Good Design is one which instils confidence of success in its user(s). It’s a
function of User, Context, Goals, and Constraints. A well designed product will always
have radical empathy towards its users and elevates not just their experience but
the quality of life too.
Design many times is misinterpreted as one size fits all, whereas a well designed
product works for constraints, be it business or market or user. You can’t have a good
designed product which can’t survive the market or business. It has to stand the test
of time and economy.
A truly design-led innovation is always successful irrespective of time.
Clear understanding of the needs of users, business, and stakeholders in the given
context and market are the key ingredients for the success of design-led innovations.
Design is never an end product, but an evolutionary process that matures with time.
So following an iterative Design Thinking process, pivoting when needed, keeping
user/customer in center at each decision point is a sure shot way to success.
Upcoming designers should learn to be better at design process and build their own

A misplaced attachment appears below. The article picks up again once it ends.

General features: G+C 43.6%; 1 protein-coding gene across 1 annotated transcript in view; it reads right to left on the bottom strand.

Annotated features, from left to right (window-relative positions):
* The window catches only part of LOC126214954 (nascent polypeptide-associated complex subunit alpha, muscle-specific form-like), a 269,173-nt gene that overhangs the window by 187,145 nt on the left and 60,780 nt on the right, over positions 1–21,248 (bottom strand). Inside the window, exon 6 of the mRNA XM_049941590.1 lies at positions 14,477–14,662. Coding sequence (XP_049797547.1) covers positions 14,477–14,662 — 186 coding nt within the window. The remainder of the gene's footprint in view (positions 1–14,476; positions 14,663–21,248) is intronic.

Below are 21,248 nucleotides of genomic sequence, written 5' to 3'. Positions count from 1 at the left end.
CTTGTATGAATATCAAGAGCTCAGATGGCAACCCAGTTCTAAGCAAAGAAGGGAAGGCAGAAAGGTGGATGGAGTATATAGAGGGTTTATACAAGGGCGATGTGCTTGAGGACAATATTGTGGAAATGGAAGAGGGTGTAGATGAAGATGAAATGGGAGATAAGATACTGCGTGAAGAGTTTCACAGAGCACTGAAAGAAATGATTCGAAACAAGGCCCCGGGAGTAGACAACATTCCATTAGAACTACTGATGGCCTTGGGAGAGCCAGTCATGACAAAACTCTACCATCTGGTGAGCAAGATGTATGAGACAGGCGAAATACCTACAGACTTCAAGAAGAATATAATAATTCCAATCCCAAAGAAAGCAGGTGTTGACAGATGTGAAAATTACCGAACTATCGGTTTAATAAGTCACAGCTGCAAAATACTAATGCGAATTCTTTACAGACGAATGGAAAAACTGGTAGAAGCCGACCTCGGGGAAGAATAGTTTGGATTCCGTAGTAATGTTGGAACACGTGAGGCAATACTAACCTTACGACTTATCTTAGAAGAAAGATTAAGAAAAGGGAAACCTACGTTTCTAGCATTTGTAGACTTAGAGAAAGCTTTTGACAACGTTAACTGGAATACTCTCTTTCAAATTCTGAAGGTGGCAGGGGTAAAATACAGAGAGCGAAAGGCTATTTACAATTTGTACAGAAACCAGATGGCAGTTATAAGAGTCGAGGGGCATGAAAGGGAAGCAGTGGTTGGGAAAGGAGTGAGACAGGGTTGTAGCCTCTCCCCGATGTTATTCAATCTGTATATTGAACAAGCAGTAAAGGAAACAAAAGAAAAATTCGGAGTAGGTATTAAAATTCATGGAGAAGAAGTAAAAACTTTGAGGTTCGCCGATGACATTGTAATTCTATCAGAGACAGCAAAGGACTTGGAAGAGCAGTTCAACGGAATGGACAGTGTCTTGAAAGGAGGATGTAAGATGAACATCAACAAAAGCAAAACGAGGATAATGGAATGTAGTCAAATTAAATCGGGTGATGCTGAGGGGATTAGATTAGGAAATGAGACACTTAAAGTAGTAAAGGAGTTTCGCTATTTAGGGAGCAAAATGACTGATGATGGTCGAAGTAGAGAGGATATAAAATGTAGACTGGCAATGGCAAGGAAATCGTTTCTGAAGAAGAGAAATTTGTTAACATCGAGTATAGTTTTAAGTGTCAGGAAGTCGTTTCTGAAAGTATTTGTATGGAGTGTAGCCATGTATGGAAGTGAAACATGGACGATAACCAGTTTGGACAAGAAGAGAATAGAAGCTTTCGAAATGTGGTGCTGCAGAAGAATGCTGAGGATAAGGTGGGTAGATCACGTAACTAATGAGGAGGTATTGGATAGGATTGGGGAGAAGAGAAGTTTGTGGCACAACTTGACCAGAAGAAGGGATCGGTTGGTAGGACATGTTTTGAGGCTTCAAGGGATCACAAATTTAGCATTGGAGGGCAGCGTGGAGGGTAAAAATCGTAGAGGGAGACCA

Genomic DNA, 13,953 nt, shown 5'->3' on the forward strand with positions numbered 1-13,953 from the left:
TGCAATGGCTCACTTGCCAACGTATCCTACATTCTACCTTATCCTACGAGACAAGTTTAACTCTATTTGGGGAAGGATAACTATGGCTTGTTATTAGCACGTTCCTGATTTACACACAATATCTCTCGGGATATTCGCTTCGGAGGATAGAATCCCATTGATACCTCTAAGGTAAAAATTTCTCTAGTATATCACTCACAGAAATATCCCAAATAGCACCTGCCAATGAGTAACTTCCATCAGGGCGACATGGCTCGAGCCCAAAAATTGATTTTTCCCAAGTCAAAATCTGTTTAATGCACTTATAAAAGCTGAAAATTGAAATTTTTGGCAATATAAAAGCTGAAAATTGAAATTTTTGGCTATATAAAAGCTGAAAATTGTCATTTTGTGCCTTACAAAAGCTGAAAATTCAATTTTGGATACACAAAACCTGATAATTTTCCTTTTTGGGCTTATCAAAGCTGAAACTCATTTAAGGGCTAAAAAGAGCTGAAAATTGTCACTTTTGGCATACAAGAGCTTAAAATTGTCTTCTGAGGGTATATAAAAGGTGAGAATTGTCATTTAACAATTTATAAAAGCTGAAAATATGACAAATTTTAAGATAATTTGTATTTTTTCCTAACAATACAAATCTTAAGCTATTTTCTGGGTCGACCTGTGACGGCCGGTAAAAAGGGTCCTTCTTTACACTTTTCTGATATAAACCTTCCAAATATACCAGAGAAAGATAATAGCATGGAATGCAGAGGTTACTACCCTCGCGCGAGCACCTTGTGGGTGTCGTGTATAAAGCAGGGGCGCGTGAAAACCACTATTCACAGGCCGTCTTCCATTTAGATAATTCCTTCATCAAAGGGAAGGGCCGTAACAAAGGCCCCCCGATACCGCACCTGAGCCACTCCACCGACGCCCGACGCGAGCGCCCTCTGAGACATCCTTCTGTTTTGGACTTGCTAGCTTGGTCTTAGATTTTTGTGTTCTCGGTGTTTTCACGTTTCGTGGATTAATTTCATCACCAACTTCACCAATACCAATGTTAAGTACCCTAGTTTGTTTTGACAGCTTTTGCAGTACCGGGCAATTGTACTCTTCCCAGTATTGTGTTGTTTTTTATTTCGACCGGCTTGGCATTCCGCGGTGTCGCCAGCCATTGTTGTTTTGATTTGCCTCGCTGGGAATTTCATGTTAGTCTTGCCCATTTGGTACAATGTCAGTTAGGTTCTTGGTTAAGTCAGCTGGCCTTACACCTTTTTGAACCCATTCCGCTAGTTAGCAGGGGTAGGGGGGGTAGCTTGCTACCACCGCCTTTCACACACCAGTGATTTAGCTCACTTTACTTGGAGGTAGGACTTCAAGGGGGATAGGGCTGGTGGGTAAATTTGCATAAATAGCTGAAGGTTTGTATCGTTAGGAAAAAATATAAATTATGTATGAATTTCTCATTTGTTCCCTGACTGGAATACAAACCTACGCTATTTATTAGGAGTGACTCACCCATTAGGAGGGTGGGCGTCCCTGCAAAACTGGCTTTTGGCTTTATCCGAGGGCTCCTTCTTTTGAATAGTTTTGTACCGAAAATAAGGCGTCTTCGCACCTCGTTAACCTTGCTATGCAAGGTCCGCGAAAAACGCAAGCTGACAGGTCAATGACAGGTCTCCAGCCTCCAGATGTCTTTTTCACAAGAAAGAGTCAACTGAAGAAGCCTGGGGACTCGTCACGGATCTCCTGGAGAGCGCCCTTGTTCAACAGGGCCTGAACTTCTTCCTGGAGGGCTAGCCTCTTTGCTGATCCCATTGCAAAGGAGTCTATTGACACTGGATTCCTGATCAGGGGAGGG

unique style. In the current fast-paced industry and readily available assets, it’s easy
to jump to solutions. Having a process ingrained will help them make better design
decisions backed by logic. For this, they need to be talking to users, stakeholders,
business owners, and also research market. Radical empathy for users has been
the only reason for great designs.
Agencies, on the other hand, need to evangelize good design practices and work with the
industry hand-in-hand for the success of their product and ecosystem. Educating the
industry about the role of design, process, and spreading awareness of the decisions behind
well designed products will help calibrate good design. Else it will be all glossy
NASSCOM Design4India Design Awards is a culmination of exemplary designers, their work across
verticals, and the industry. Indian designers have a greater role to play in envisaging
solutions keeping the needs of India as a subcontinent and its people in mind. The unique character and diversity that Indian regions provide is a good enough challenge for design. What works for the west will not work for India. And in that context, the Design4India initiative is an excellent platform that brings the industry and design community together where we can learn from each other’s successes and failures.
By involving academia also in the gathering, the platform has given an edge of research-oriented work and results. Budding designers should learn from patrons, while leaders educate the industry.
I personally have grown as a professional by learning, networking, and sharing my
knowledge with the community through this platform.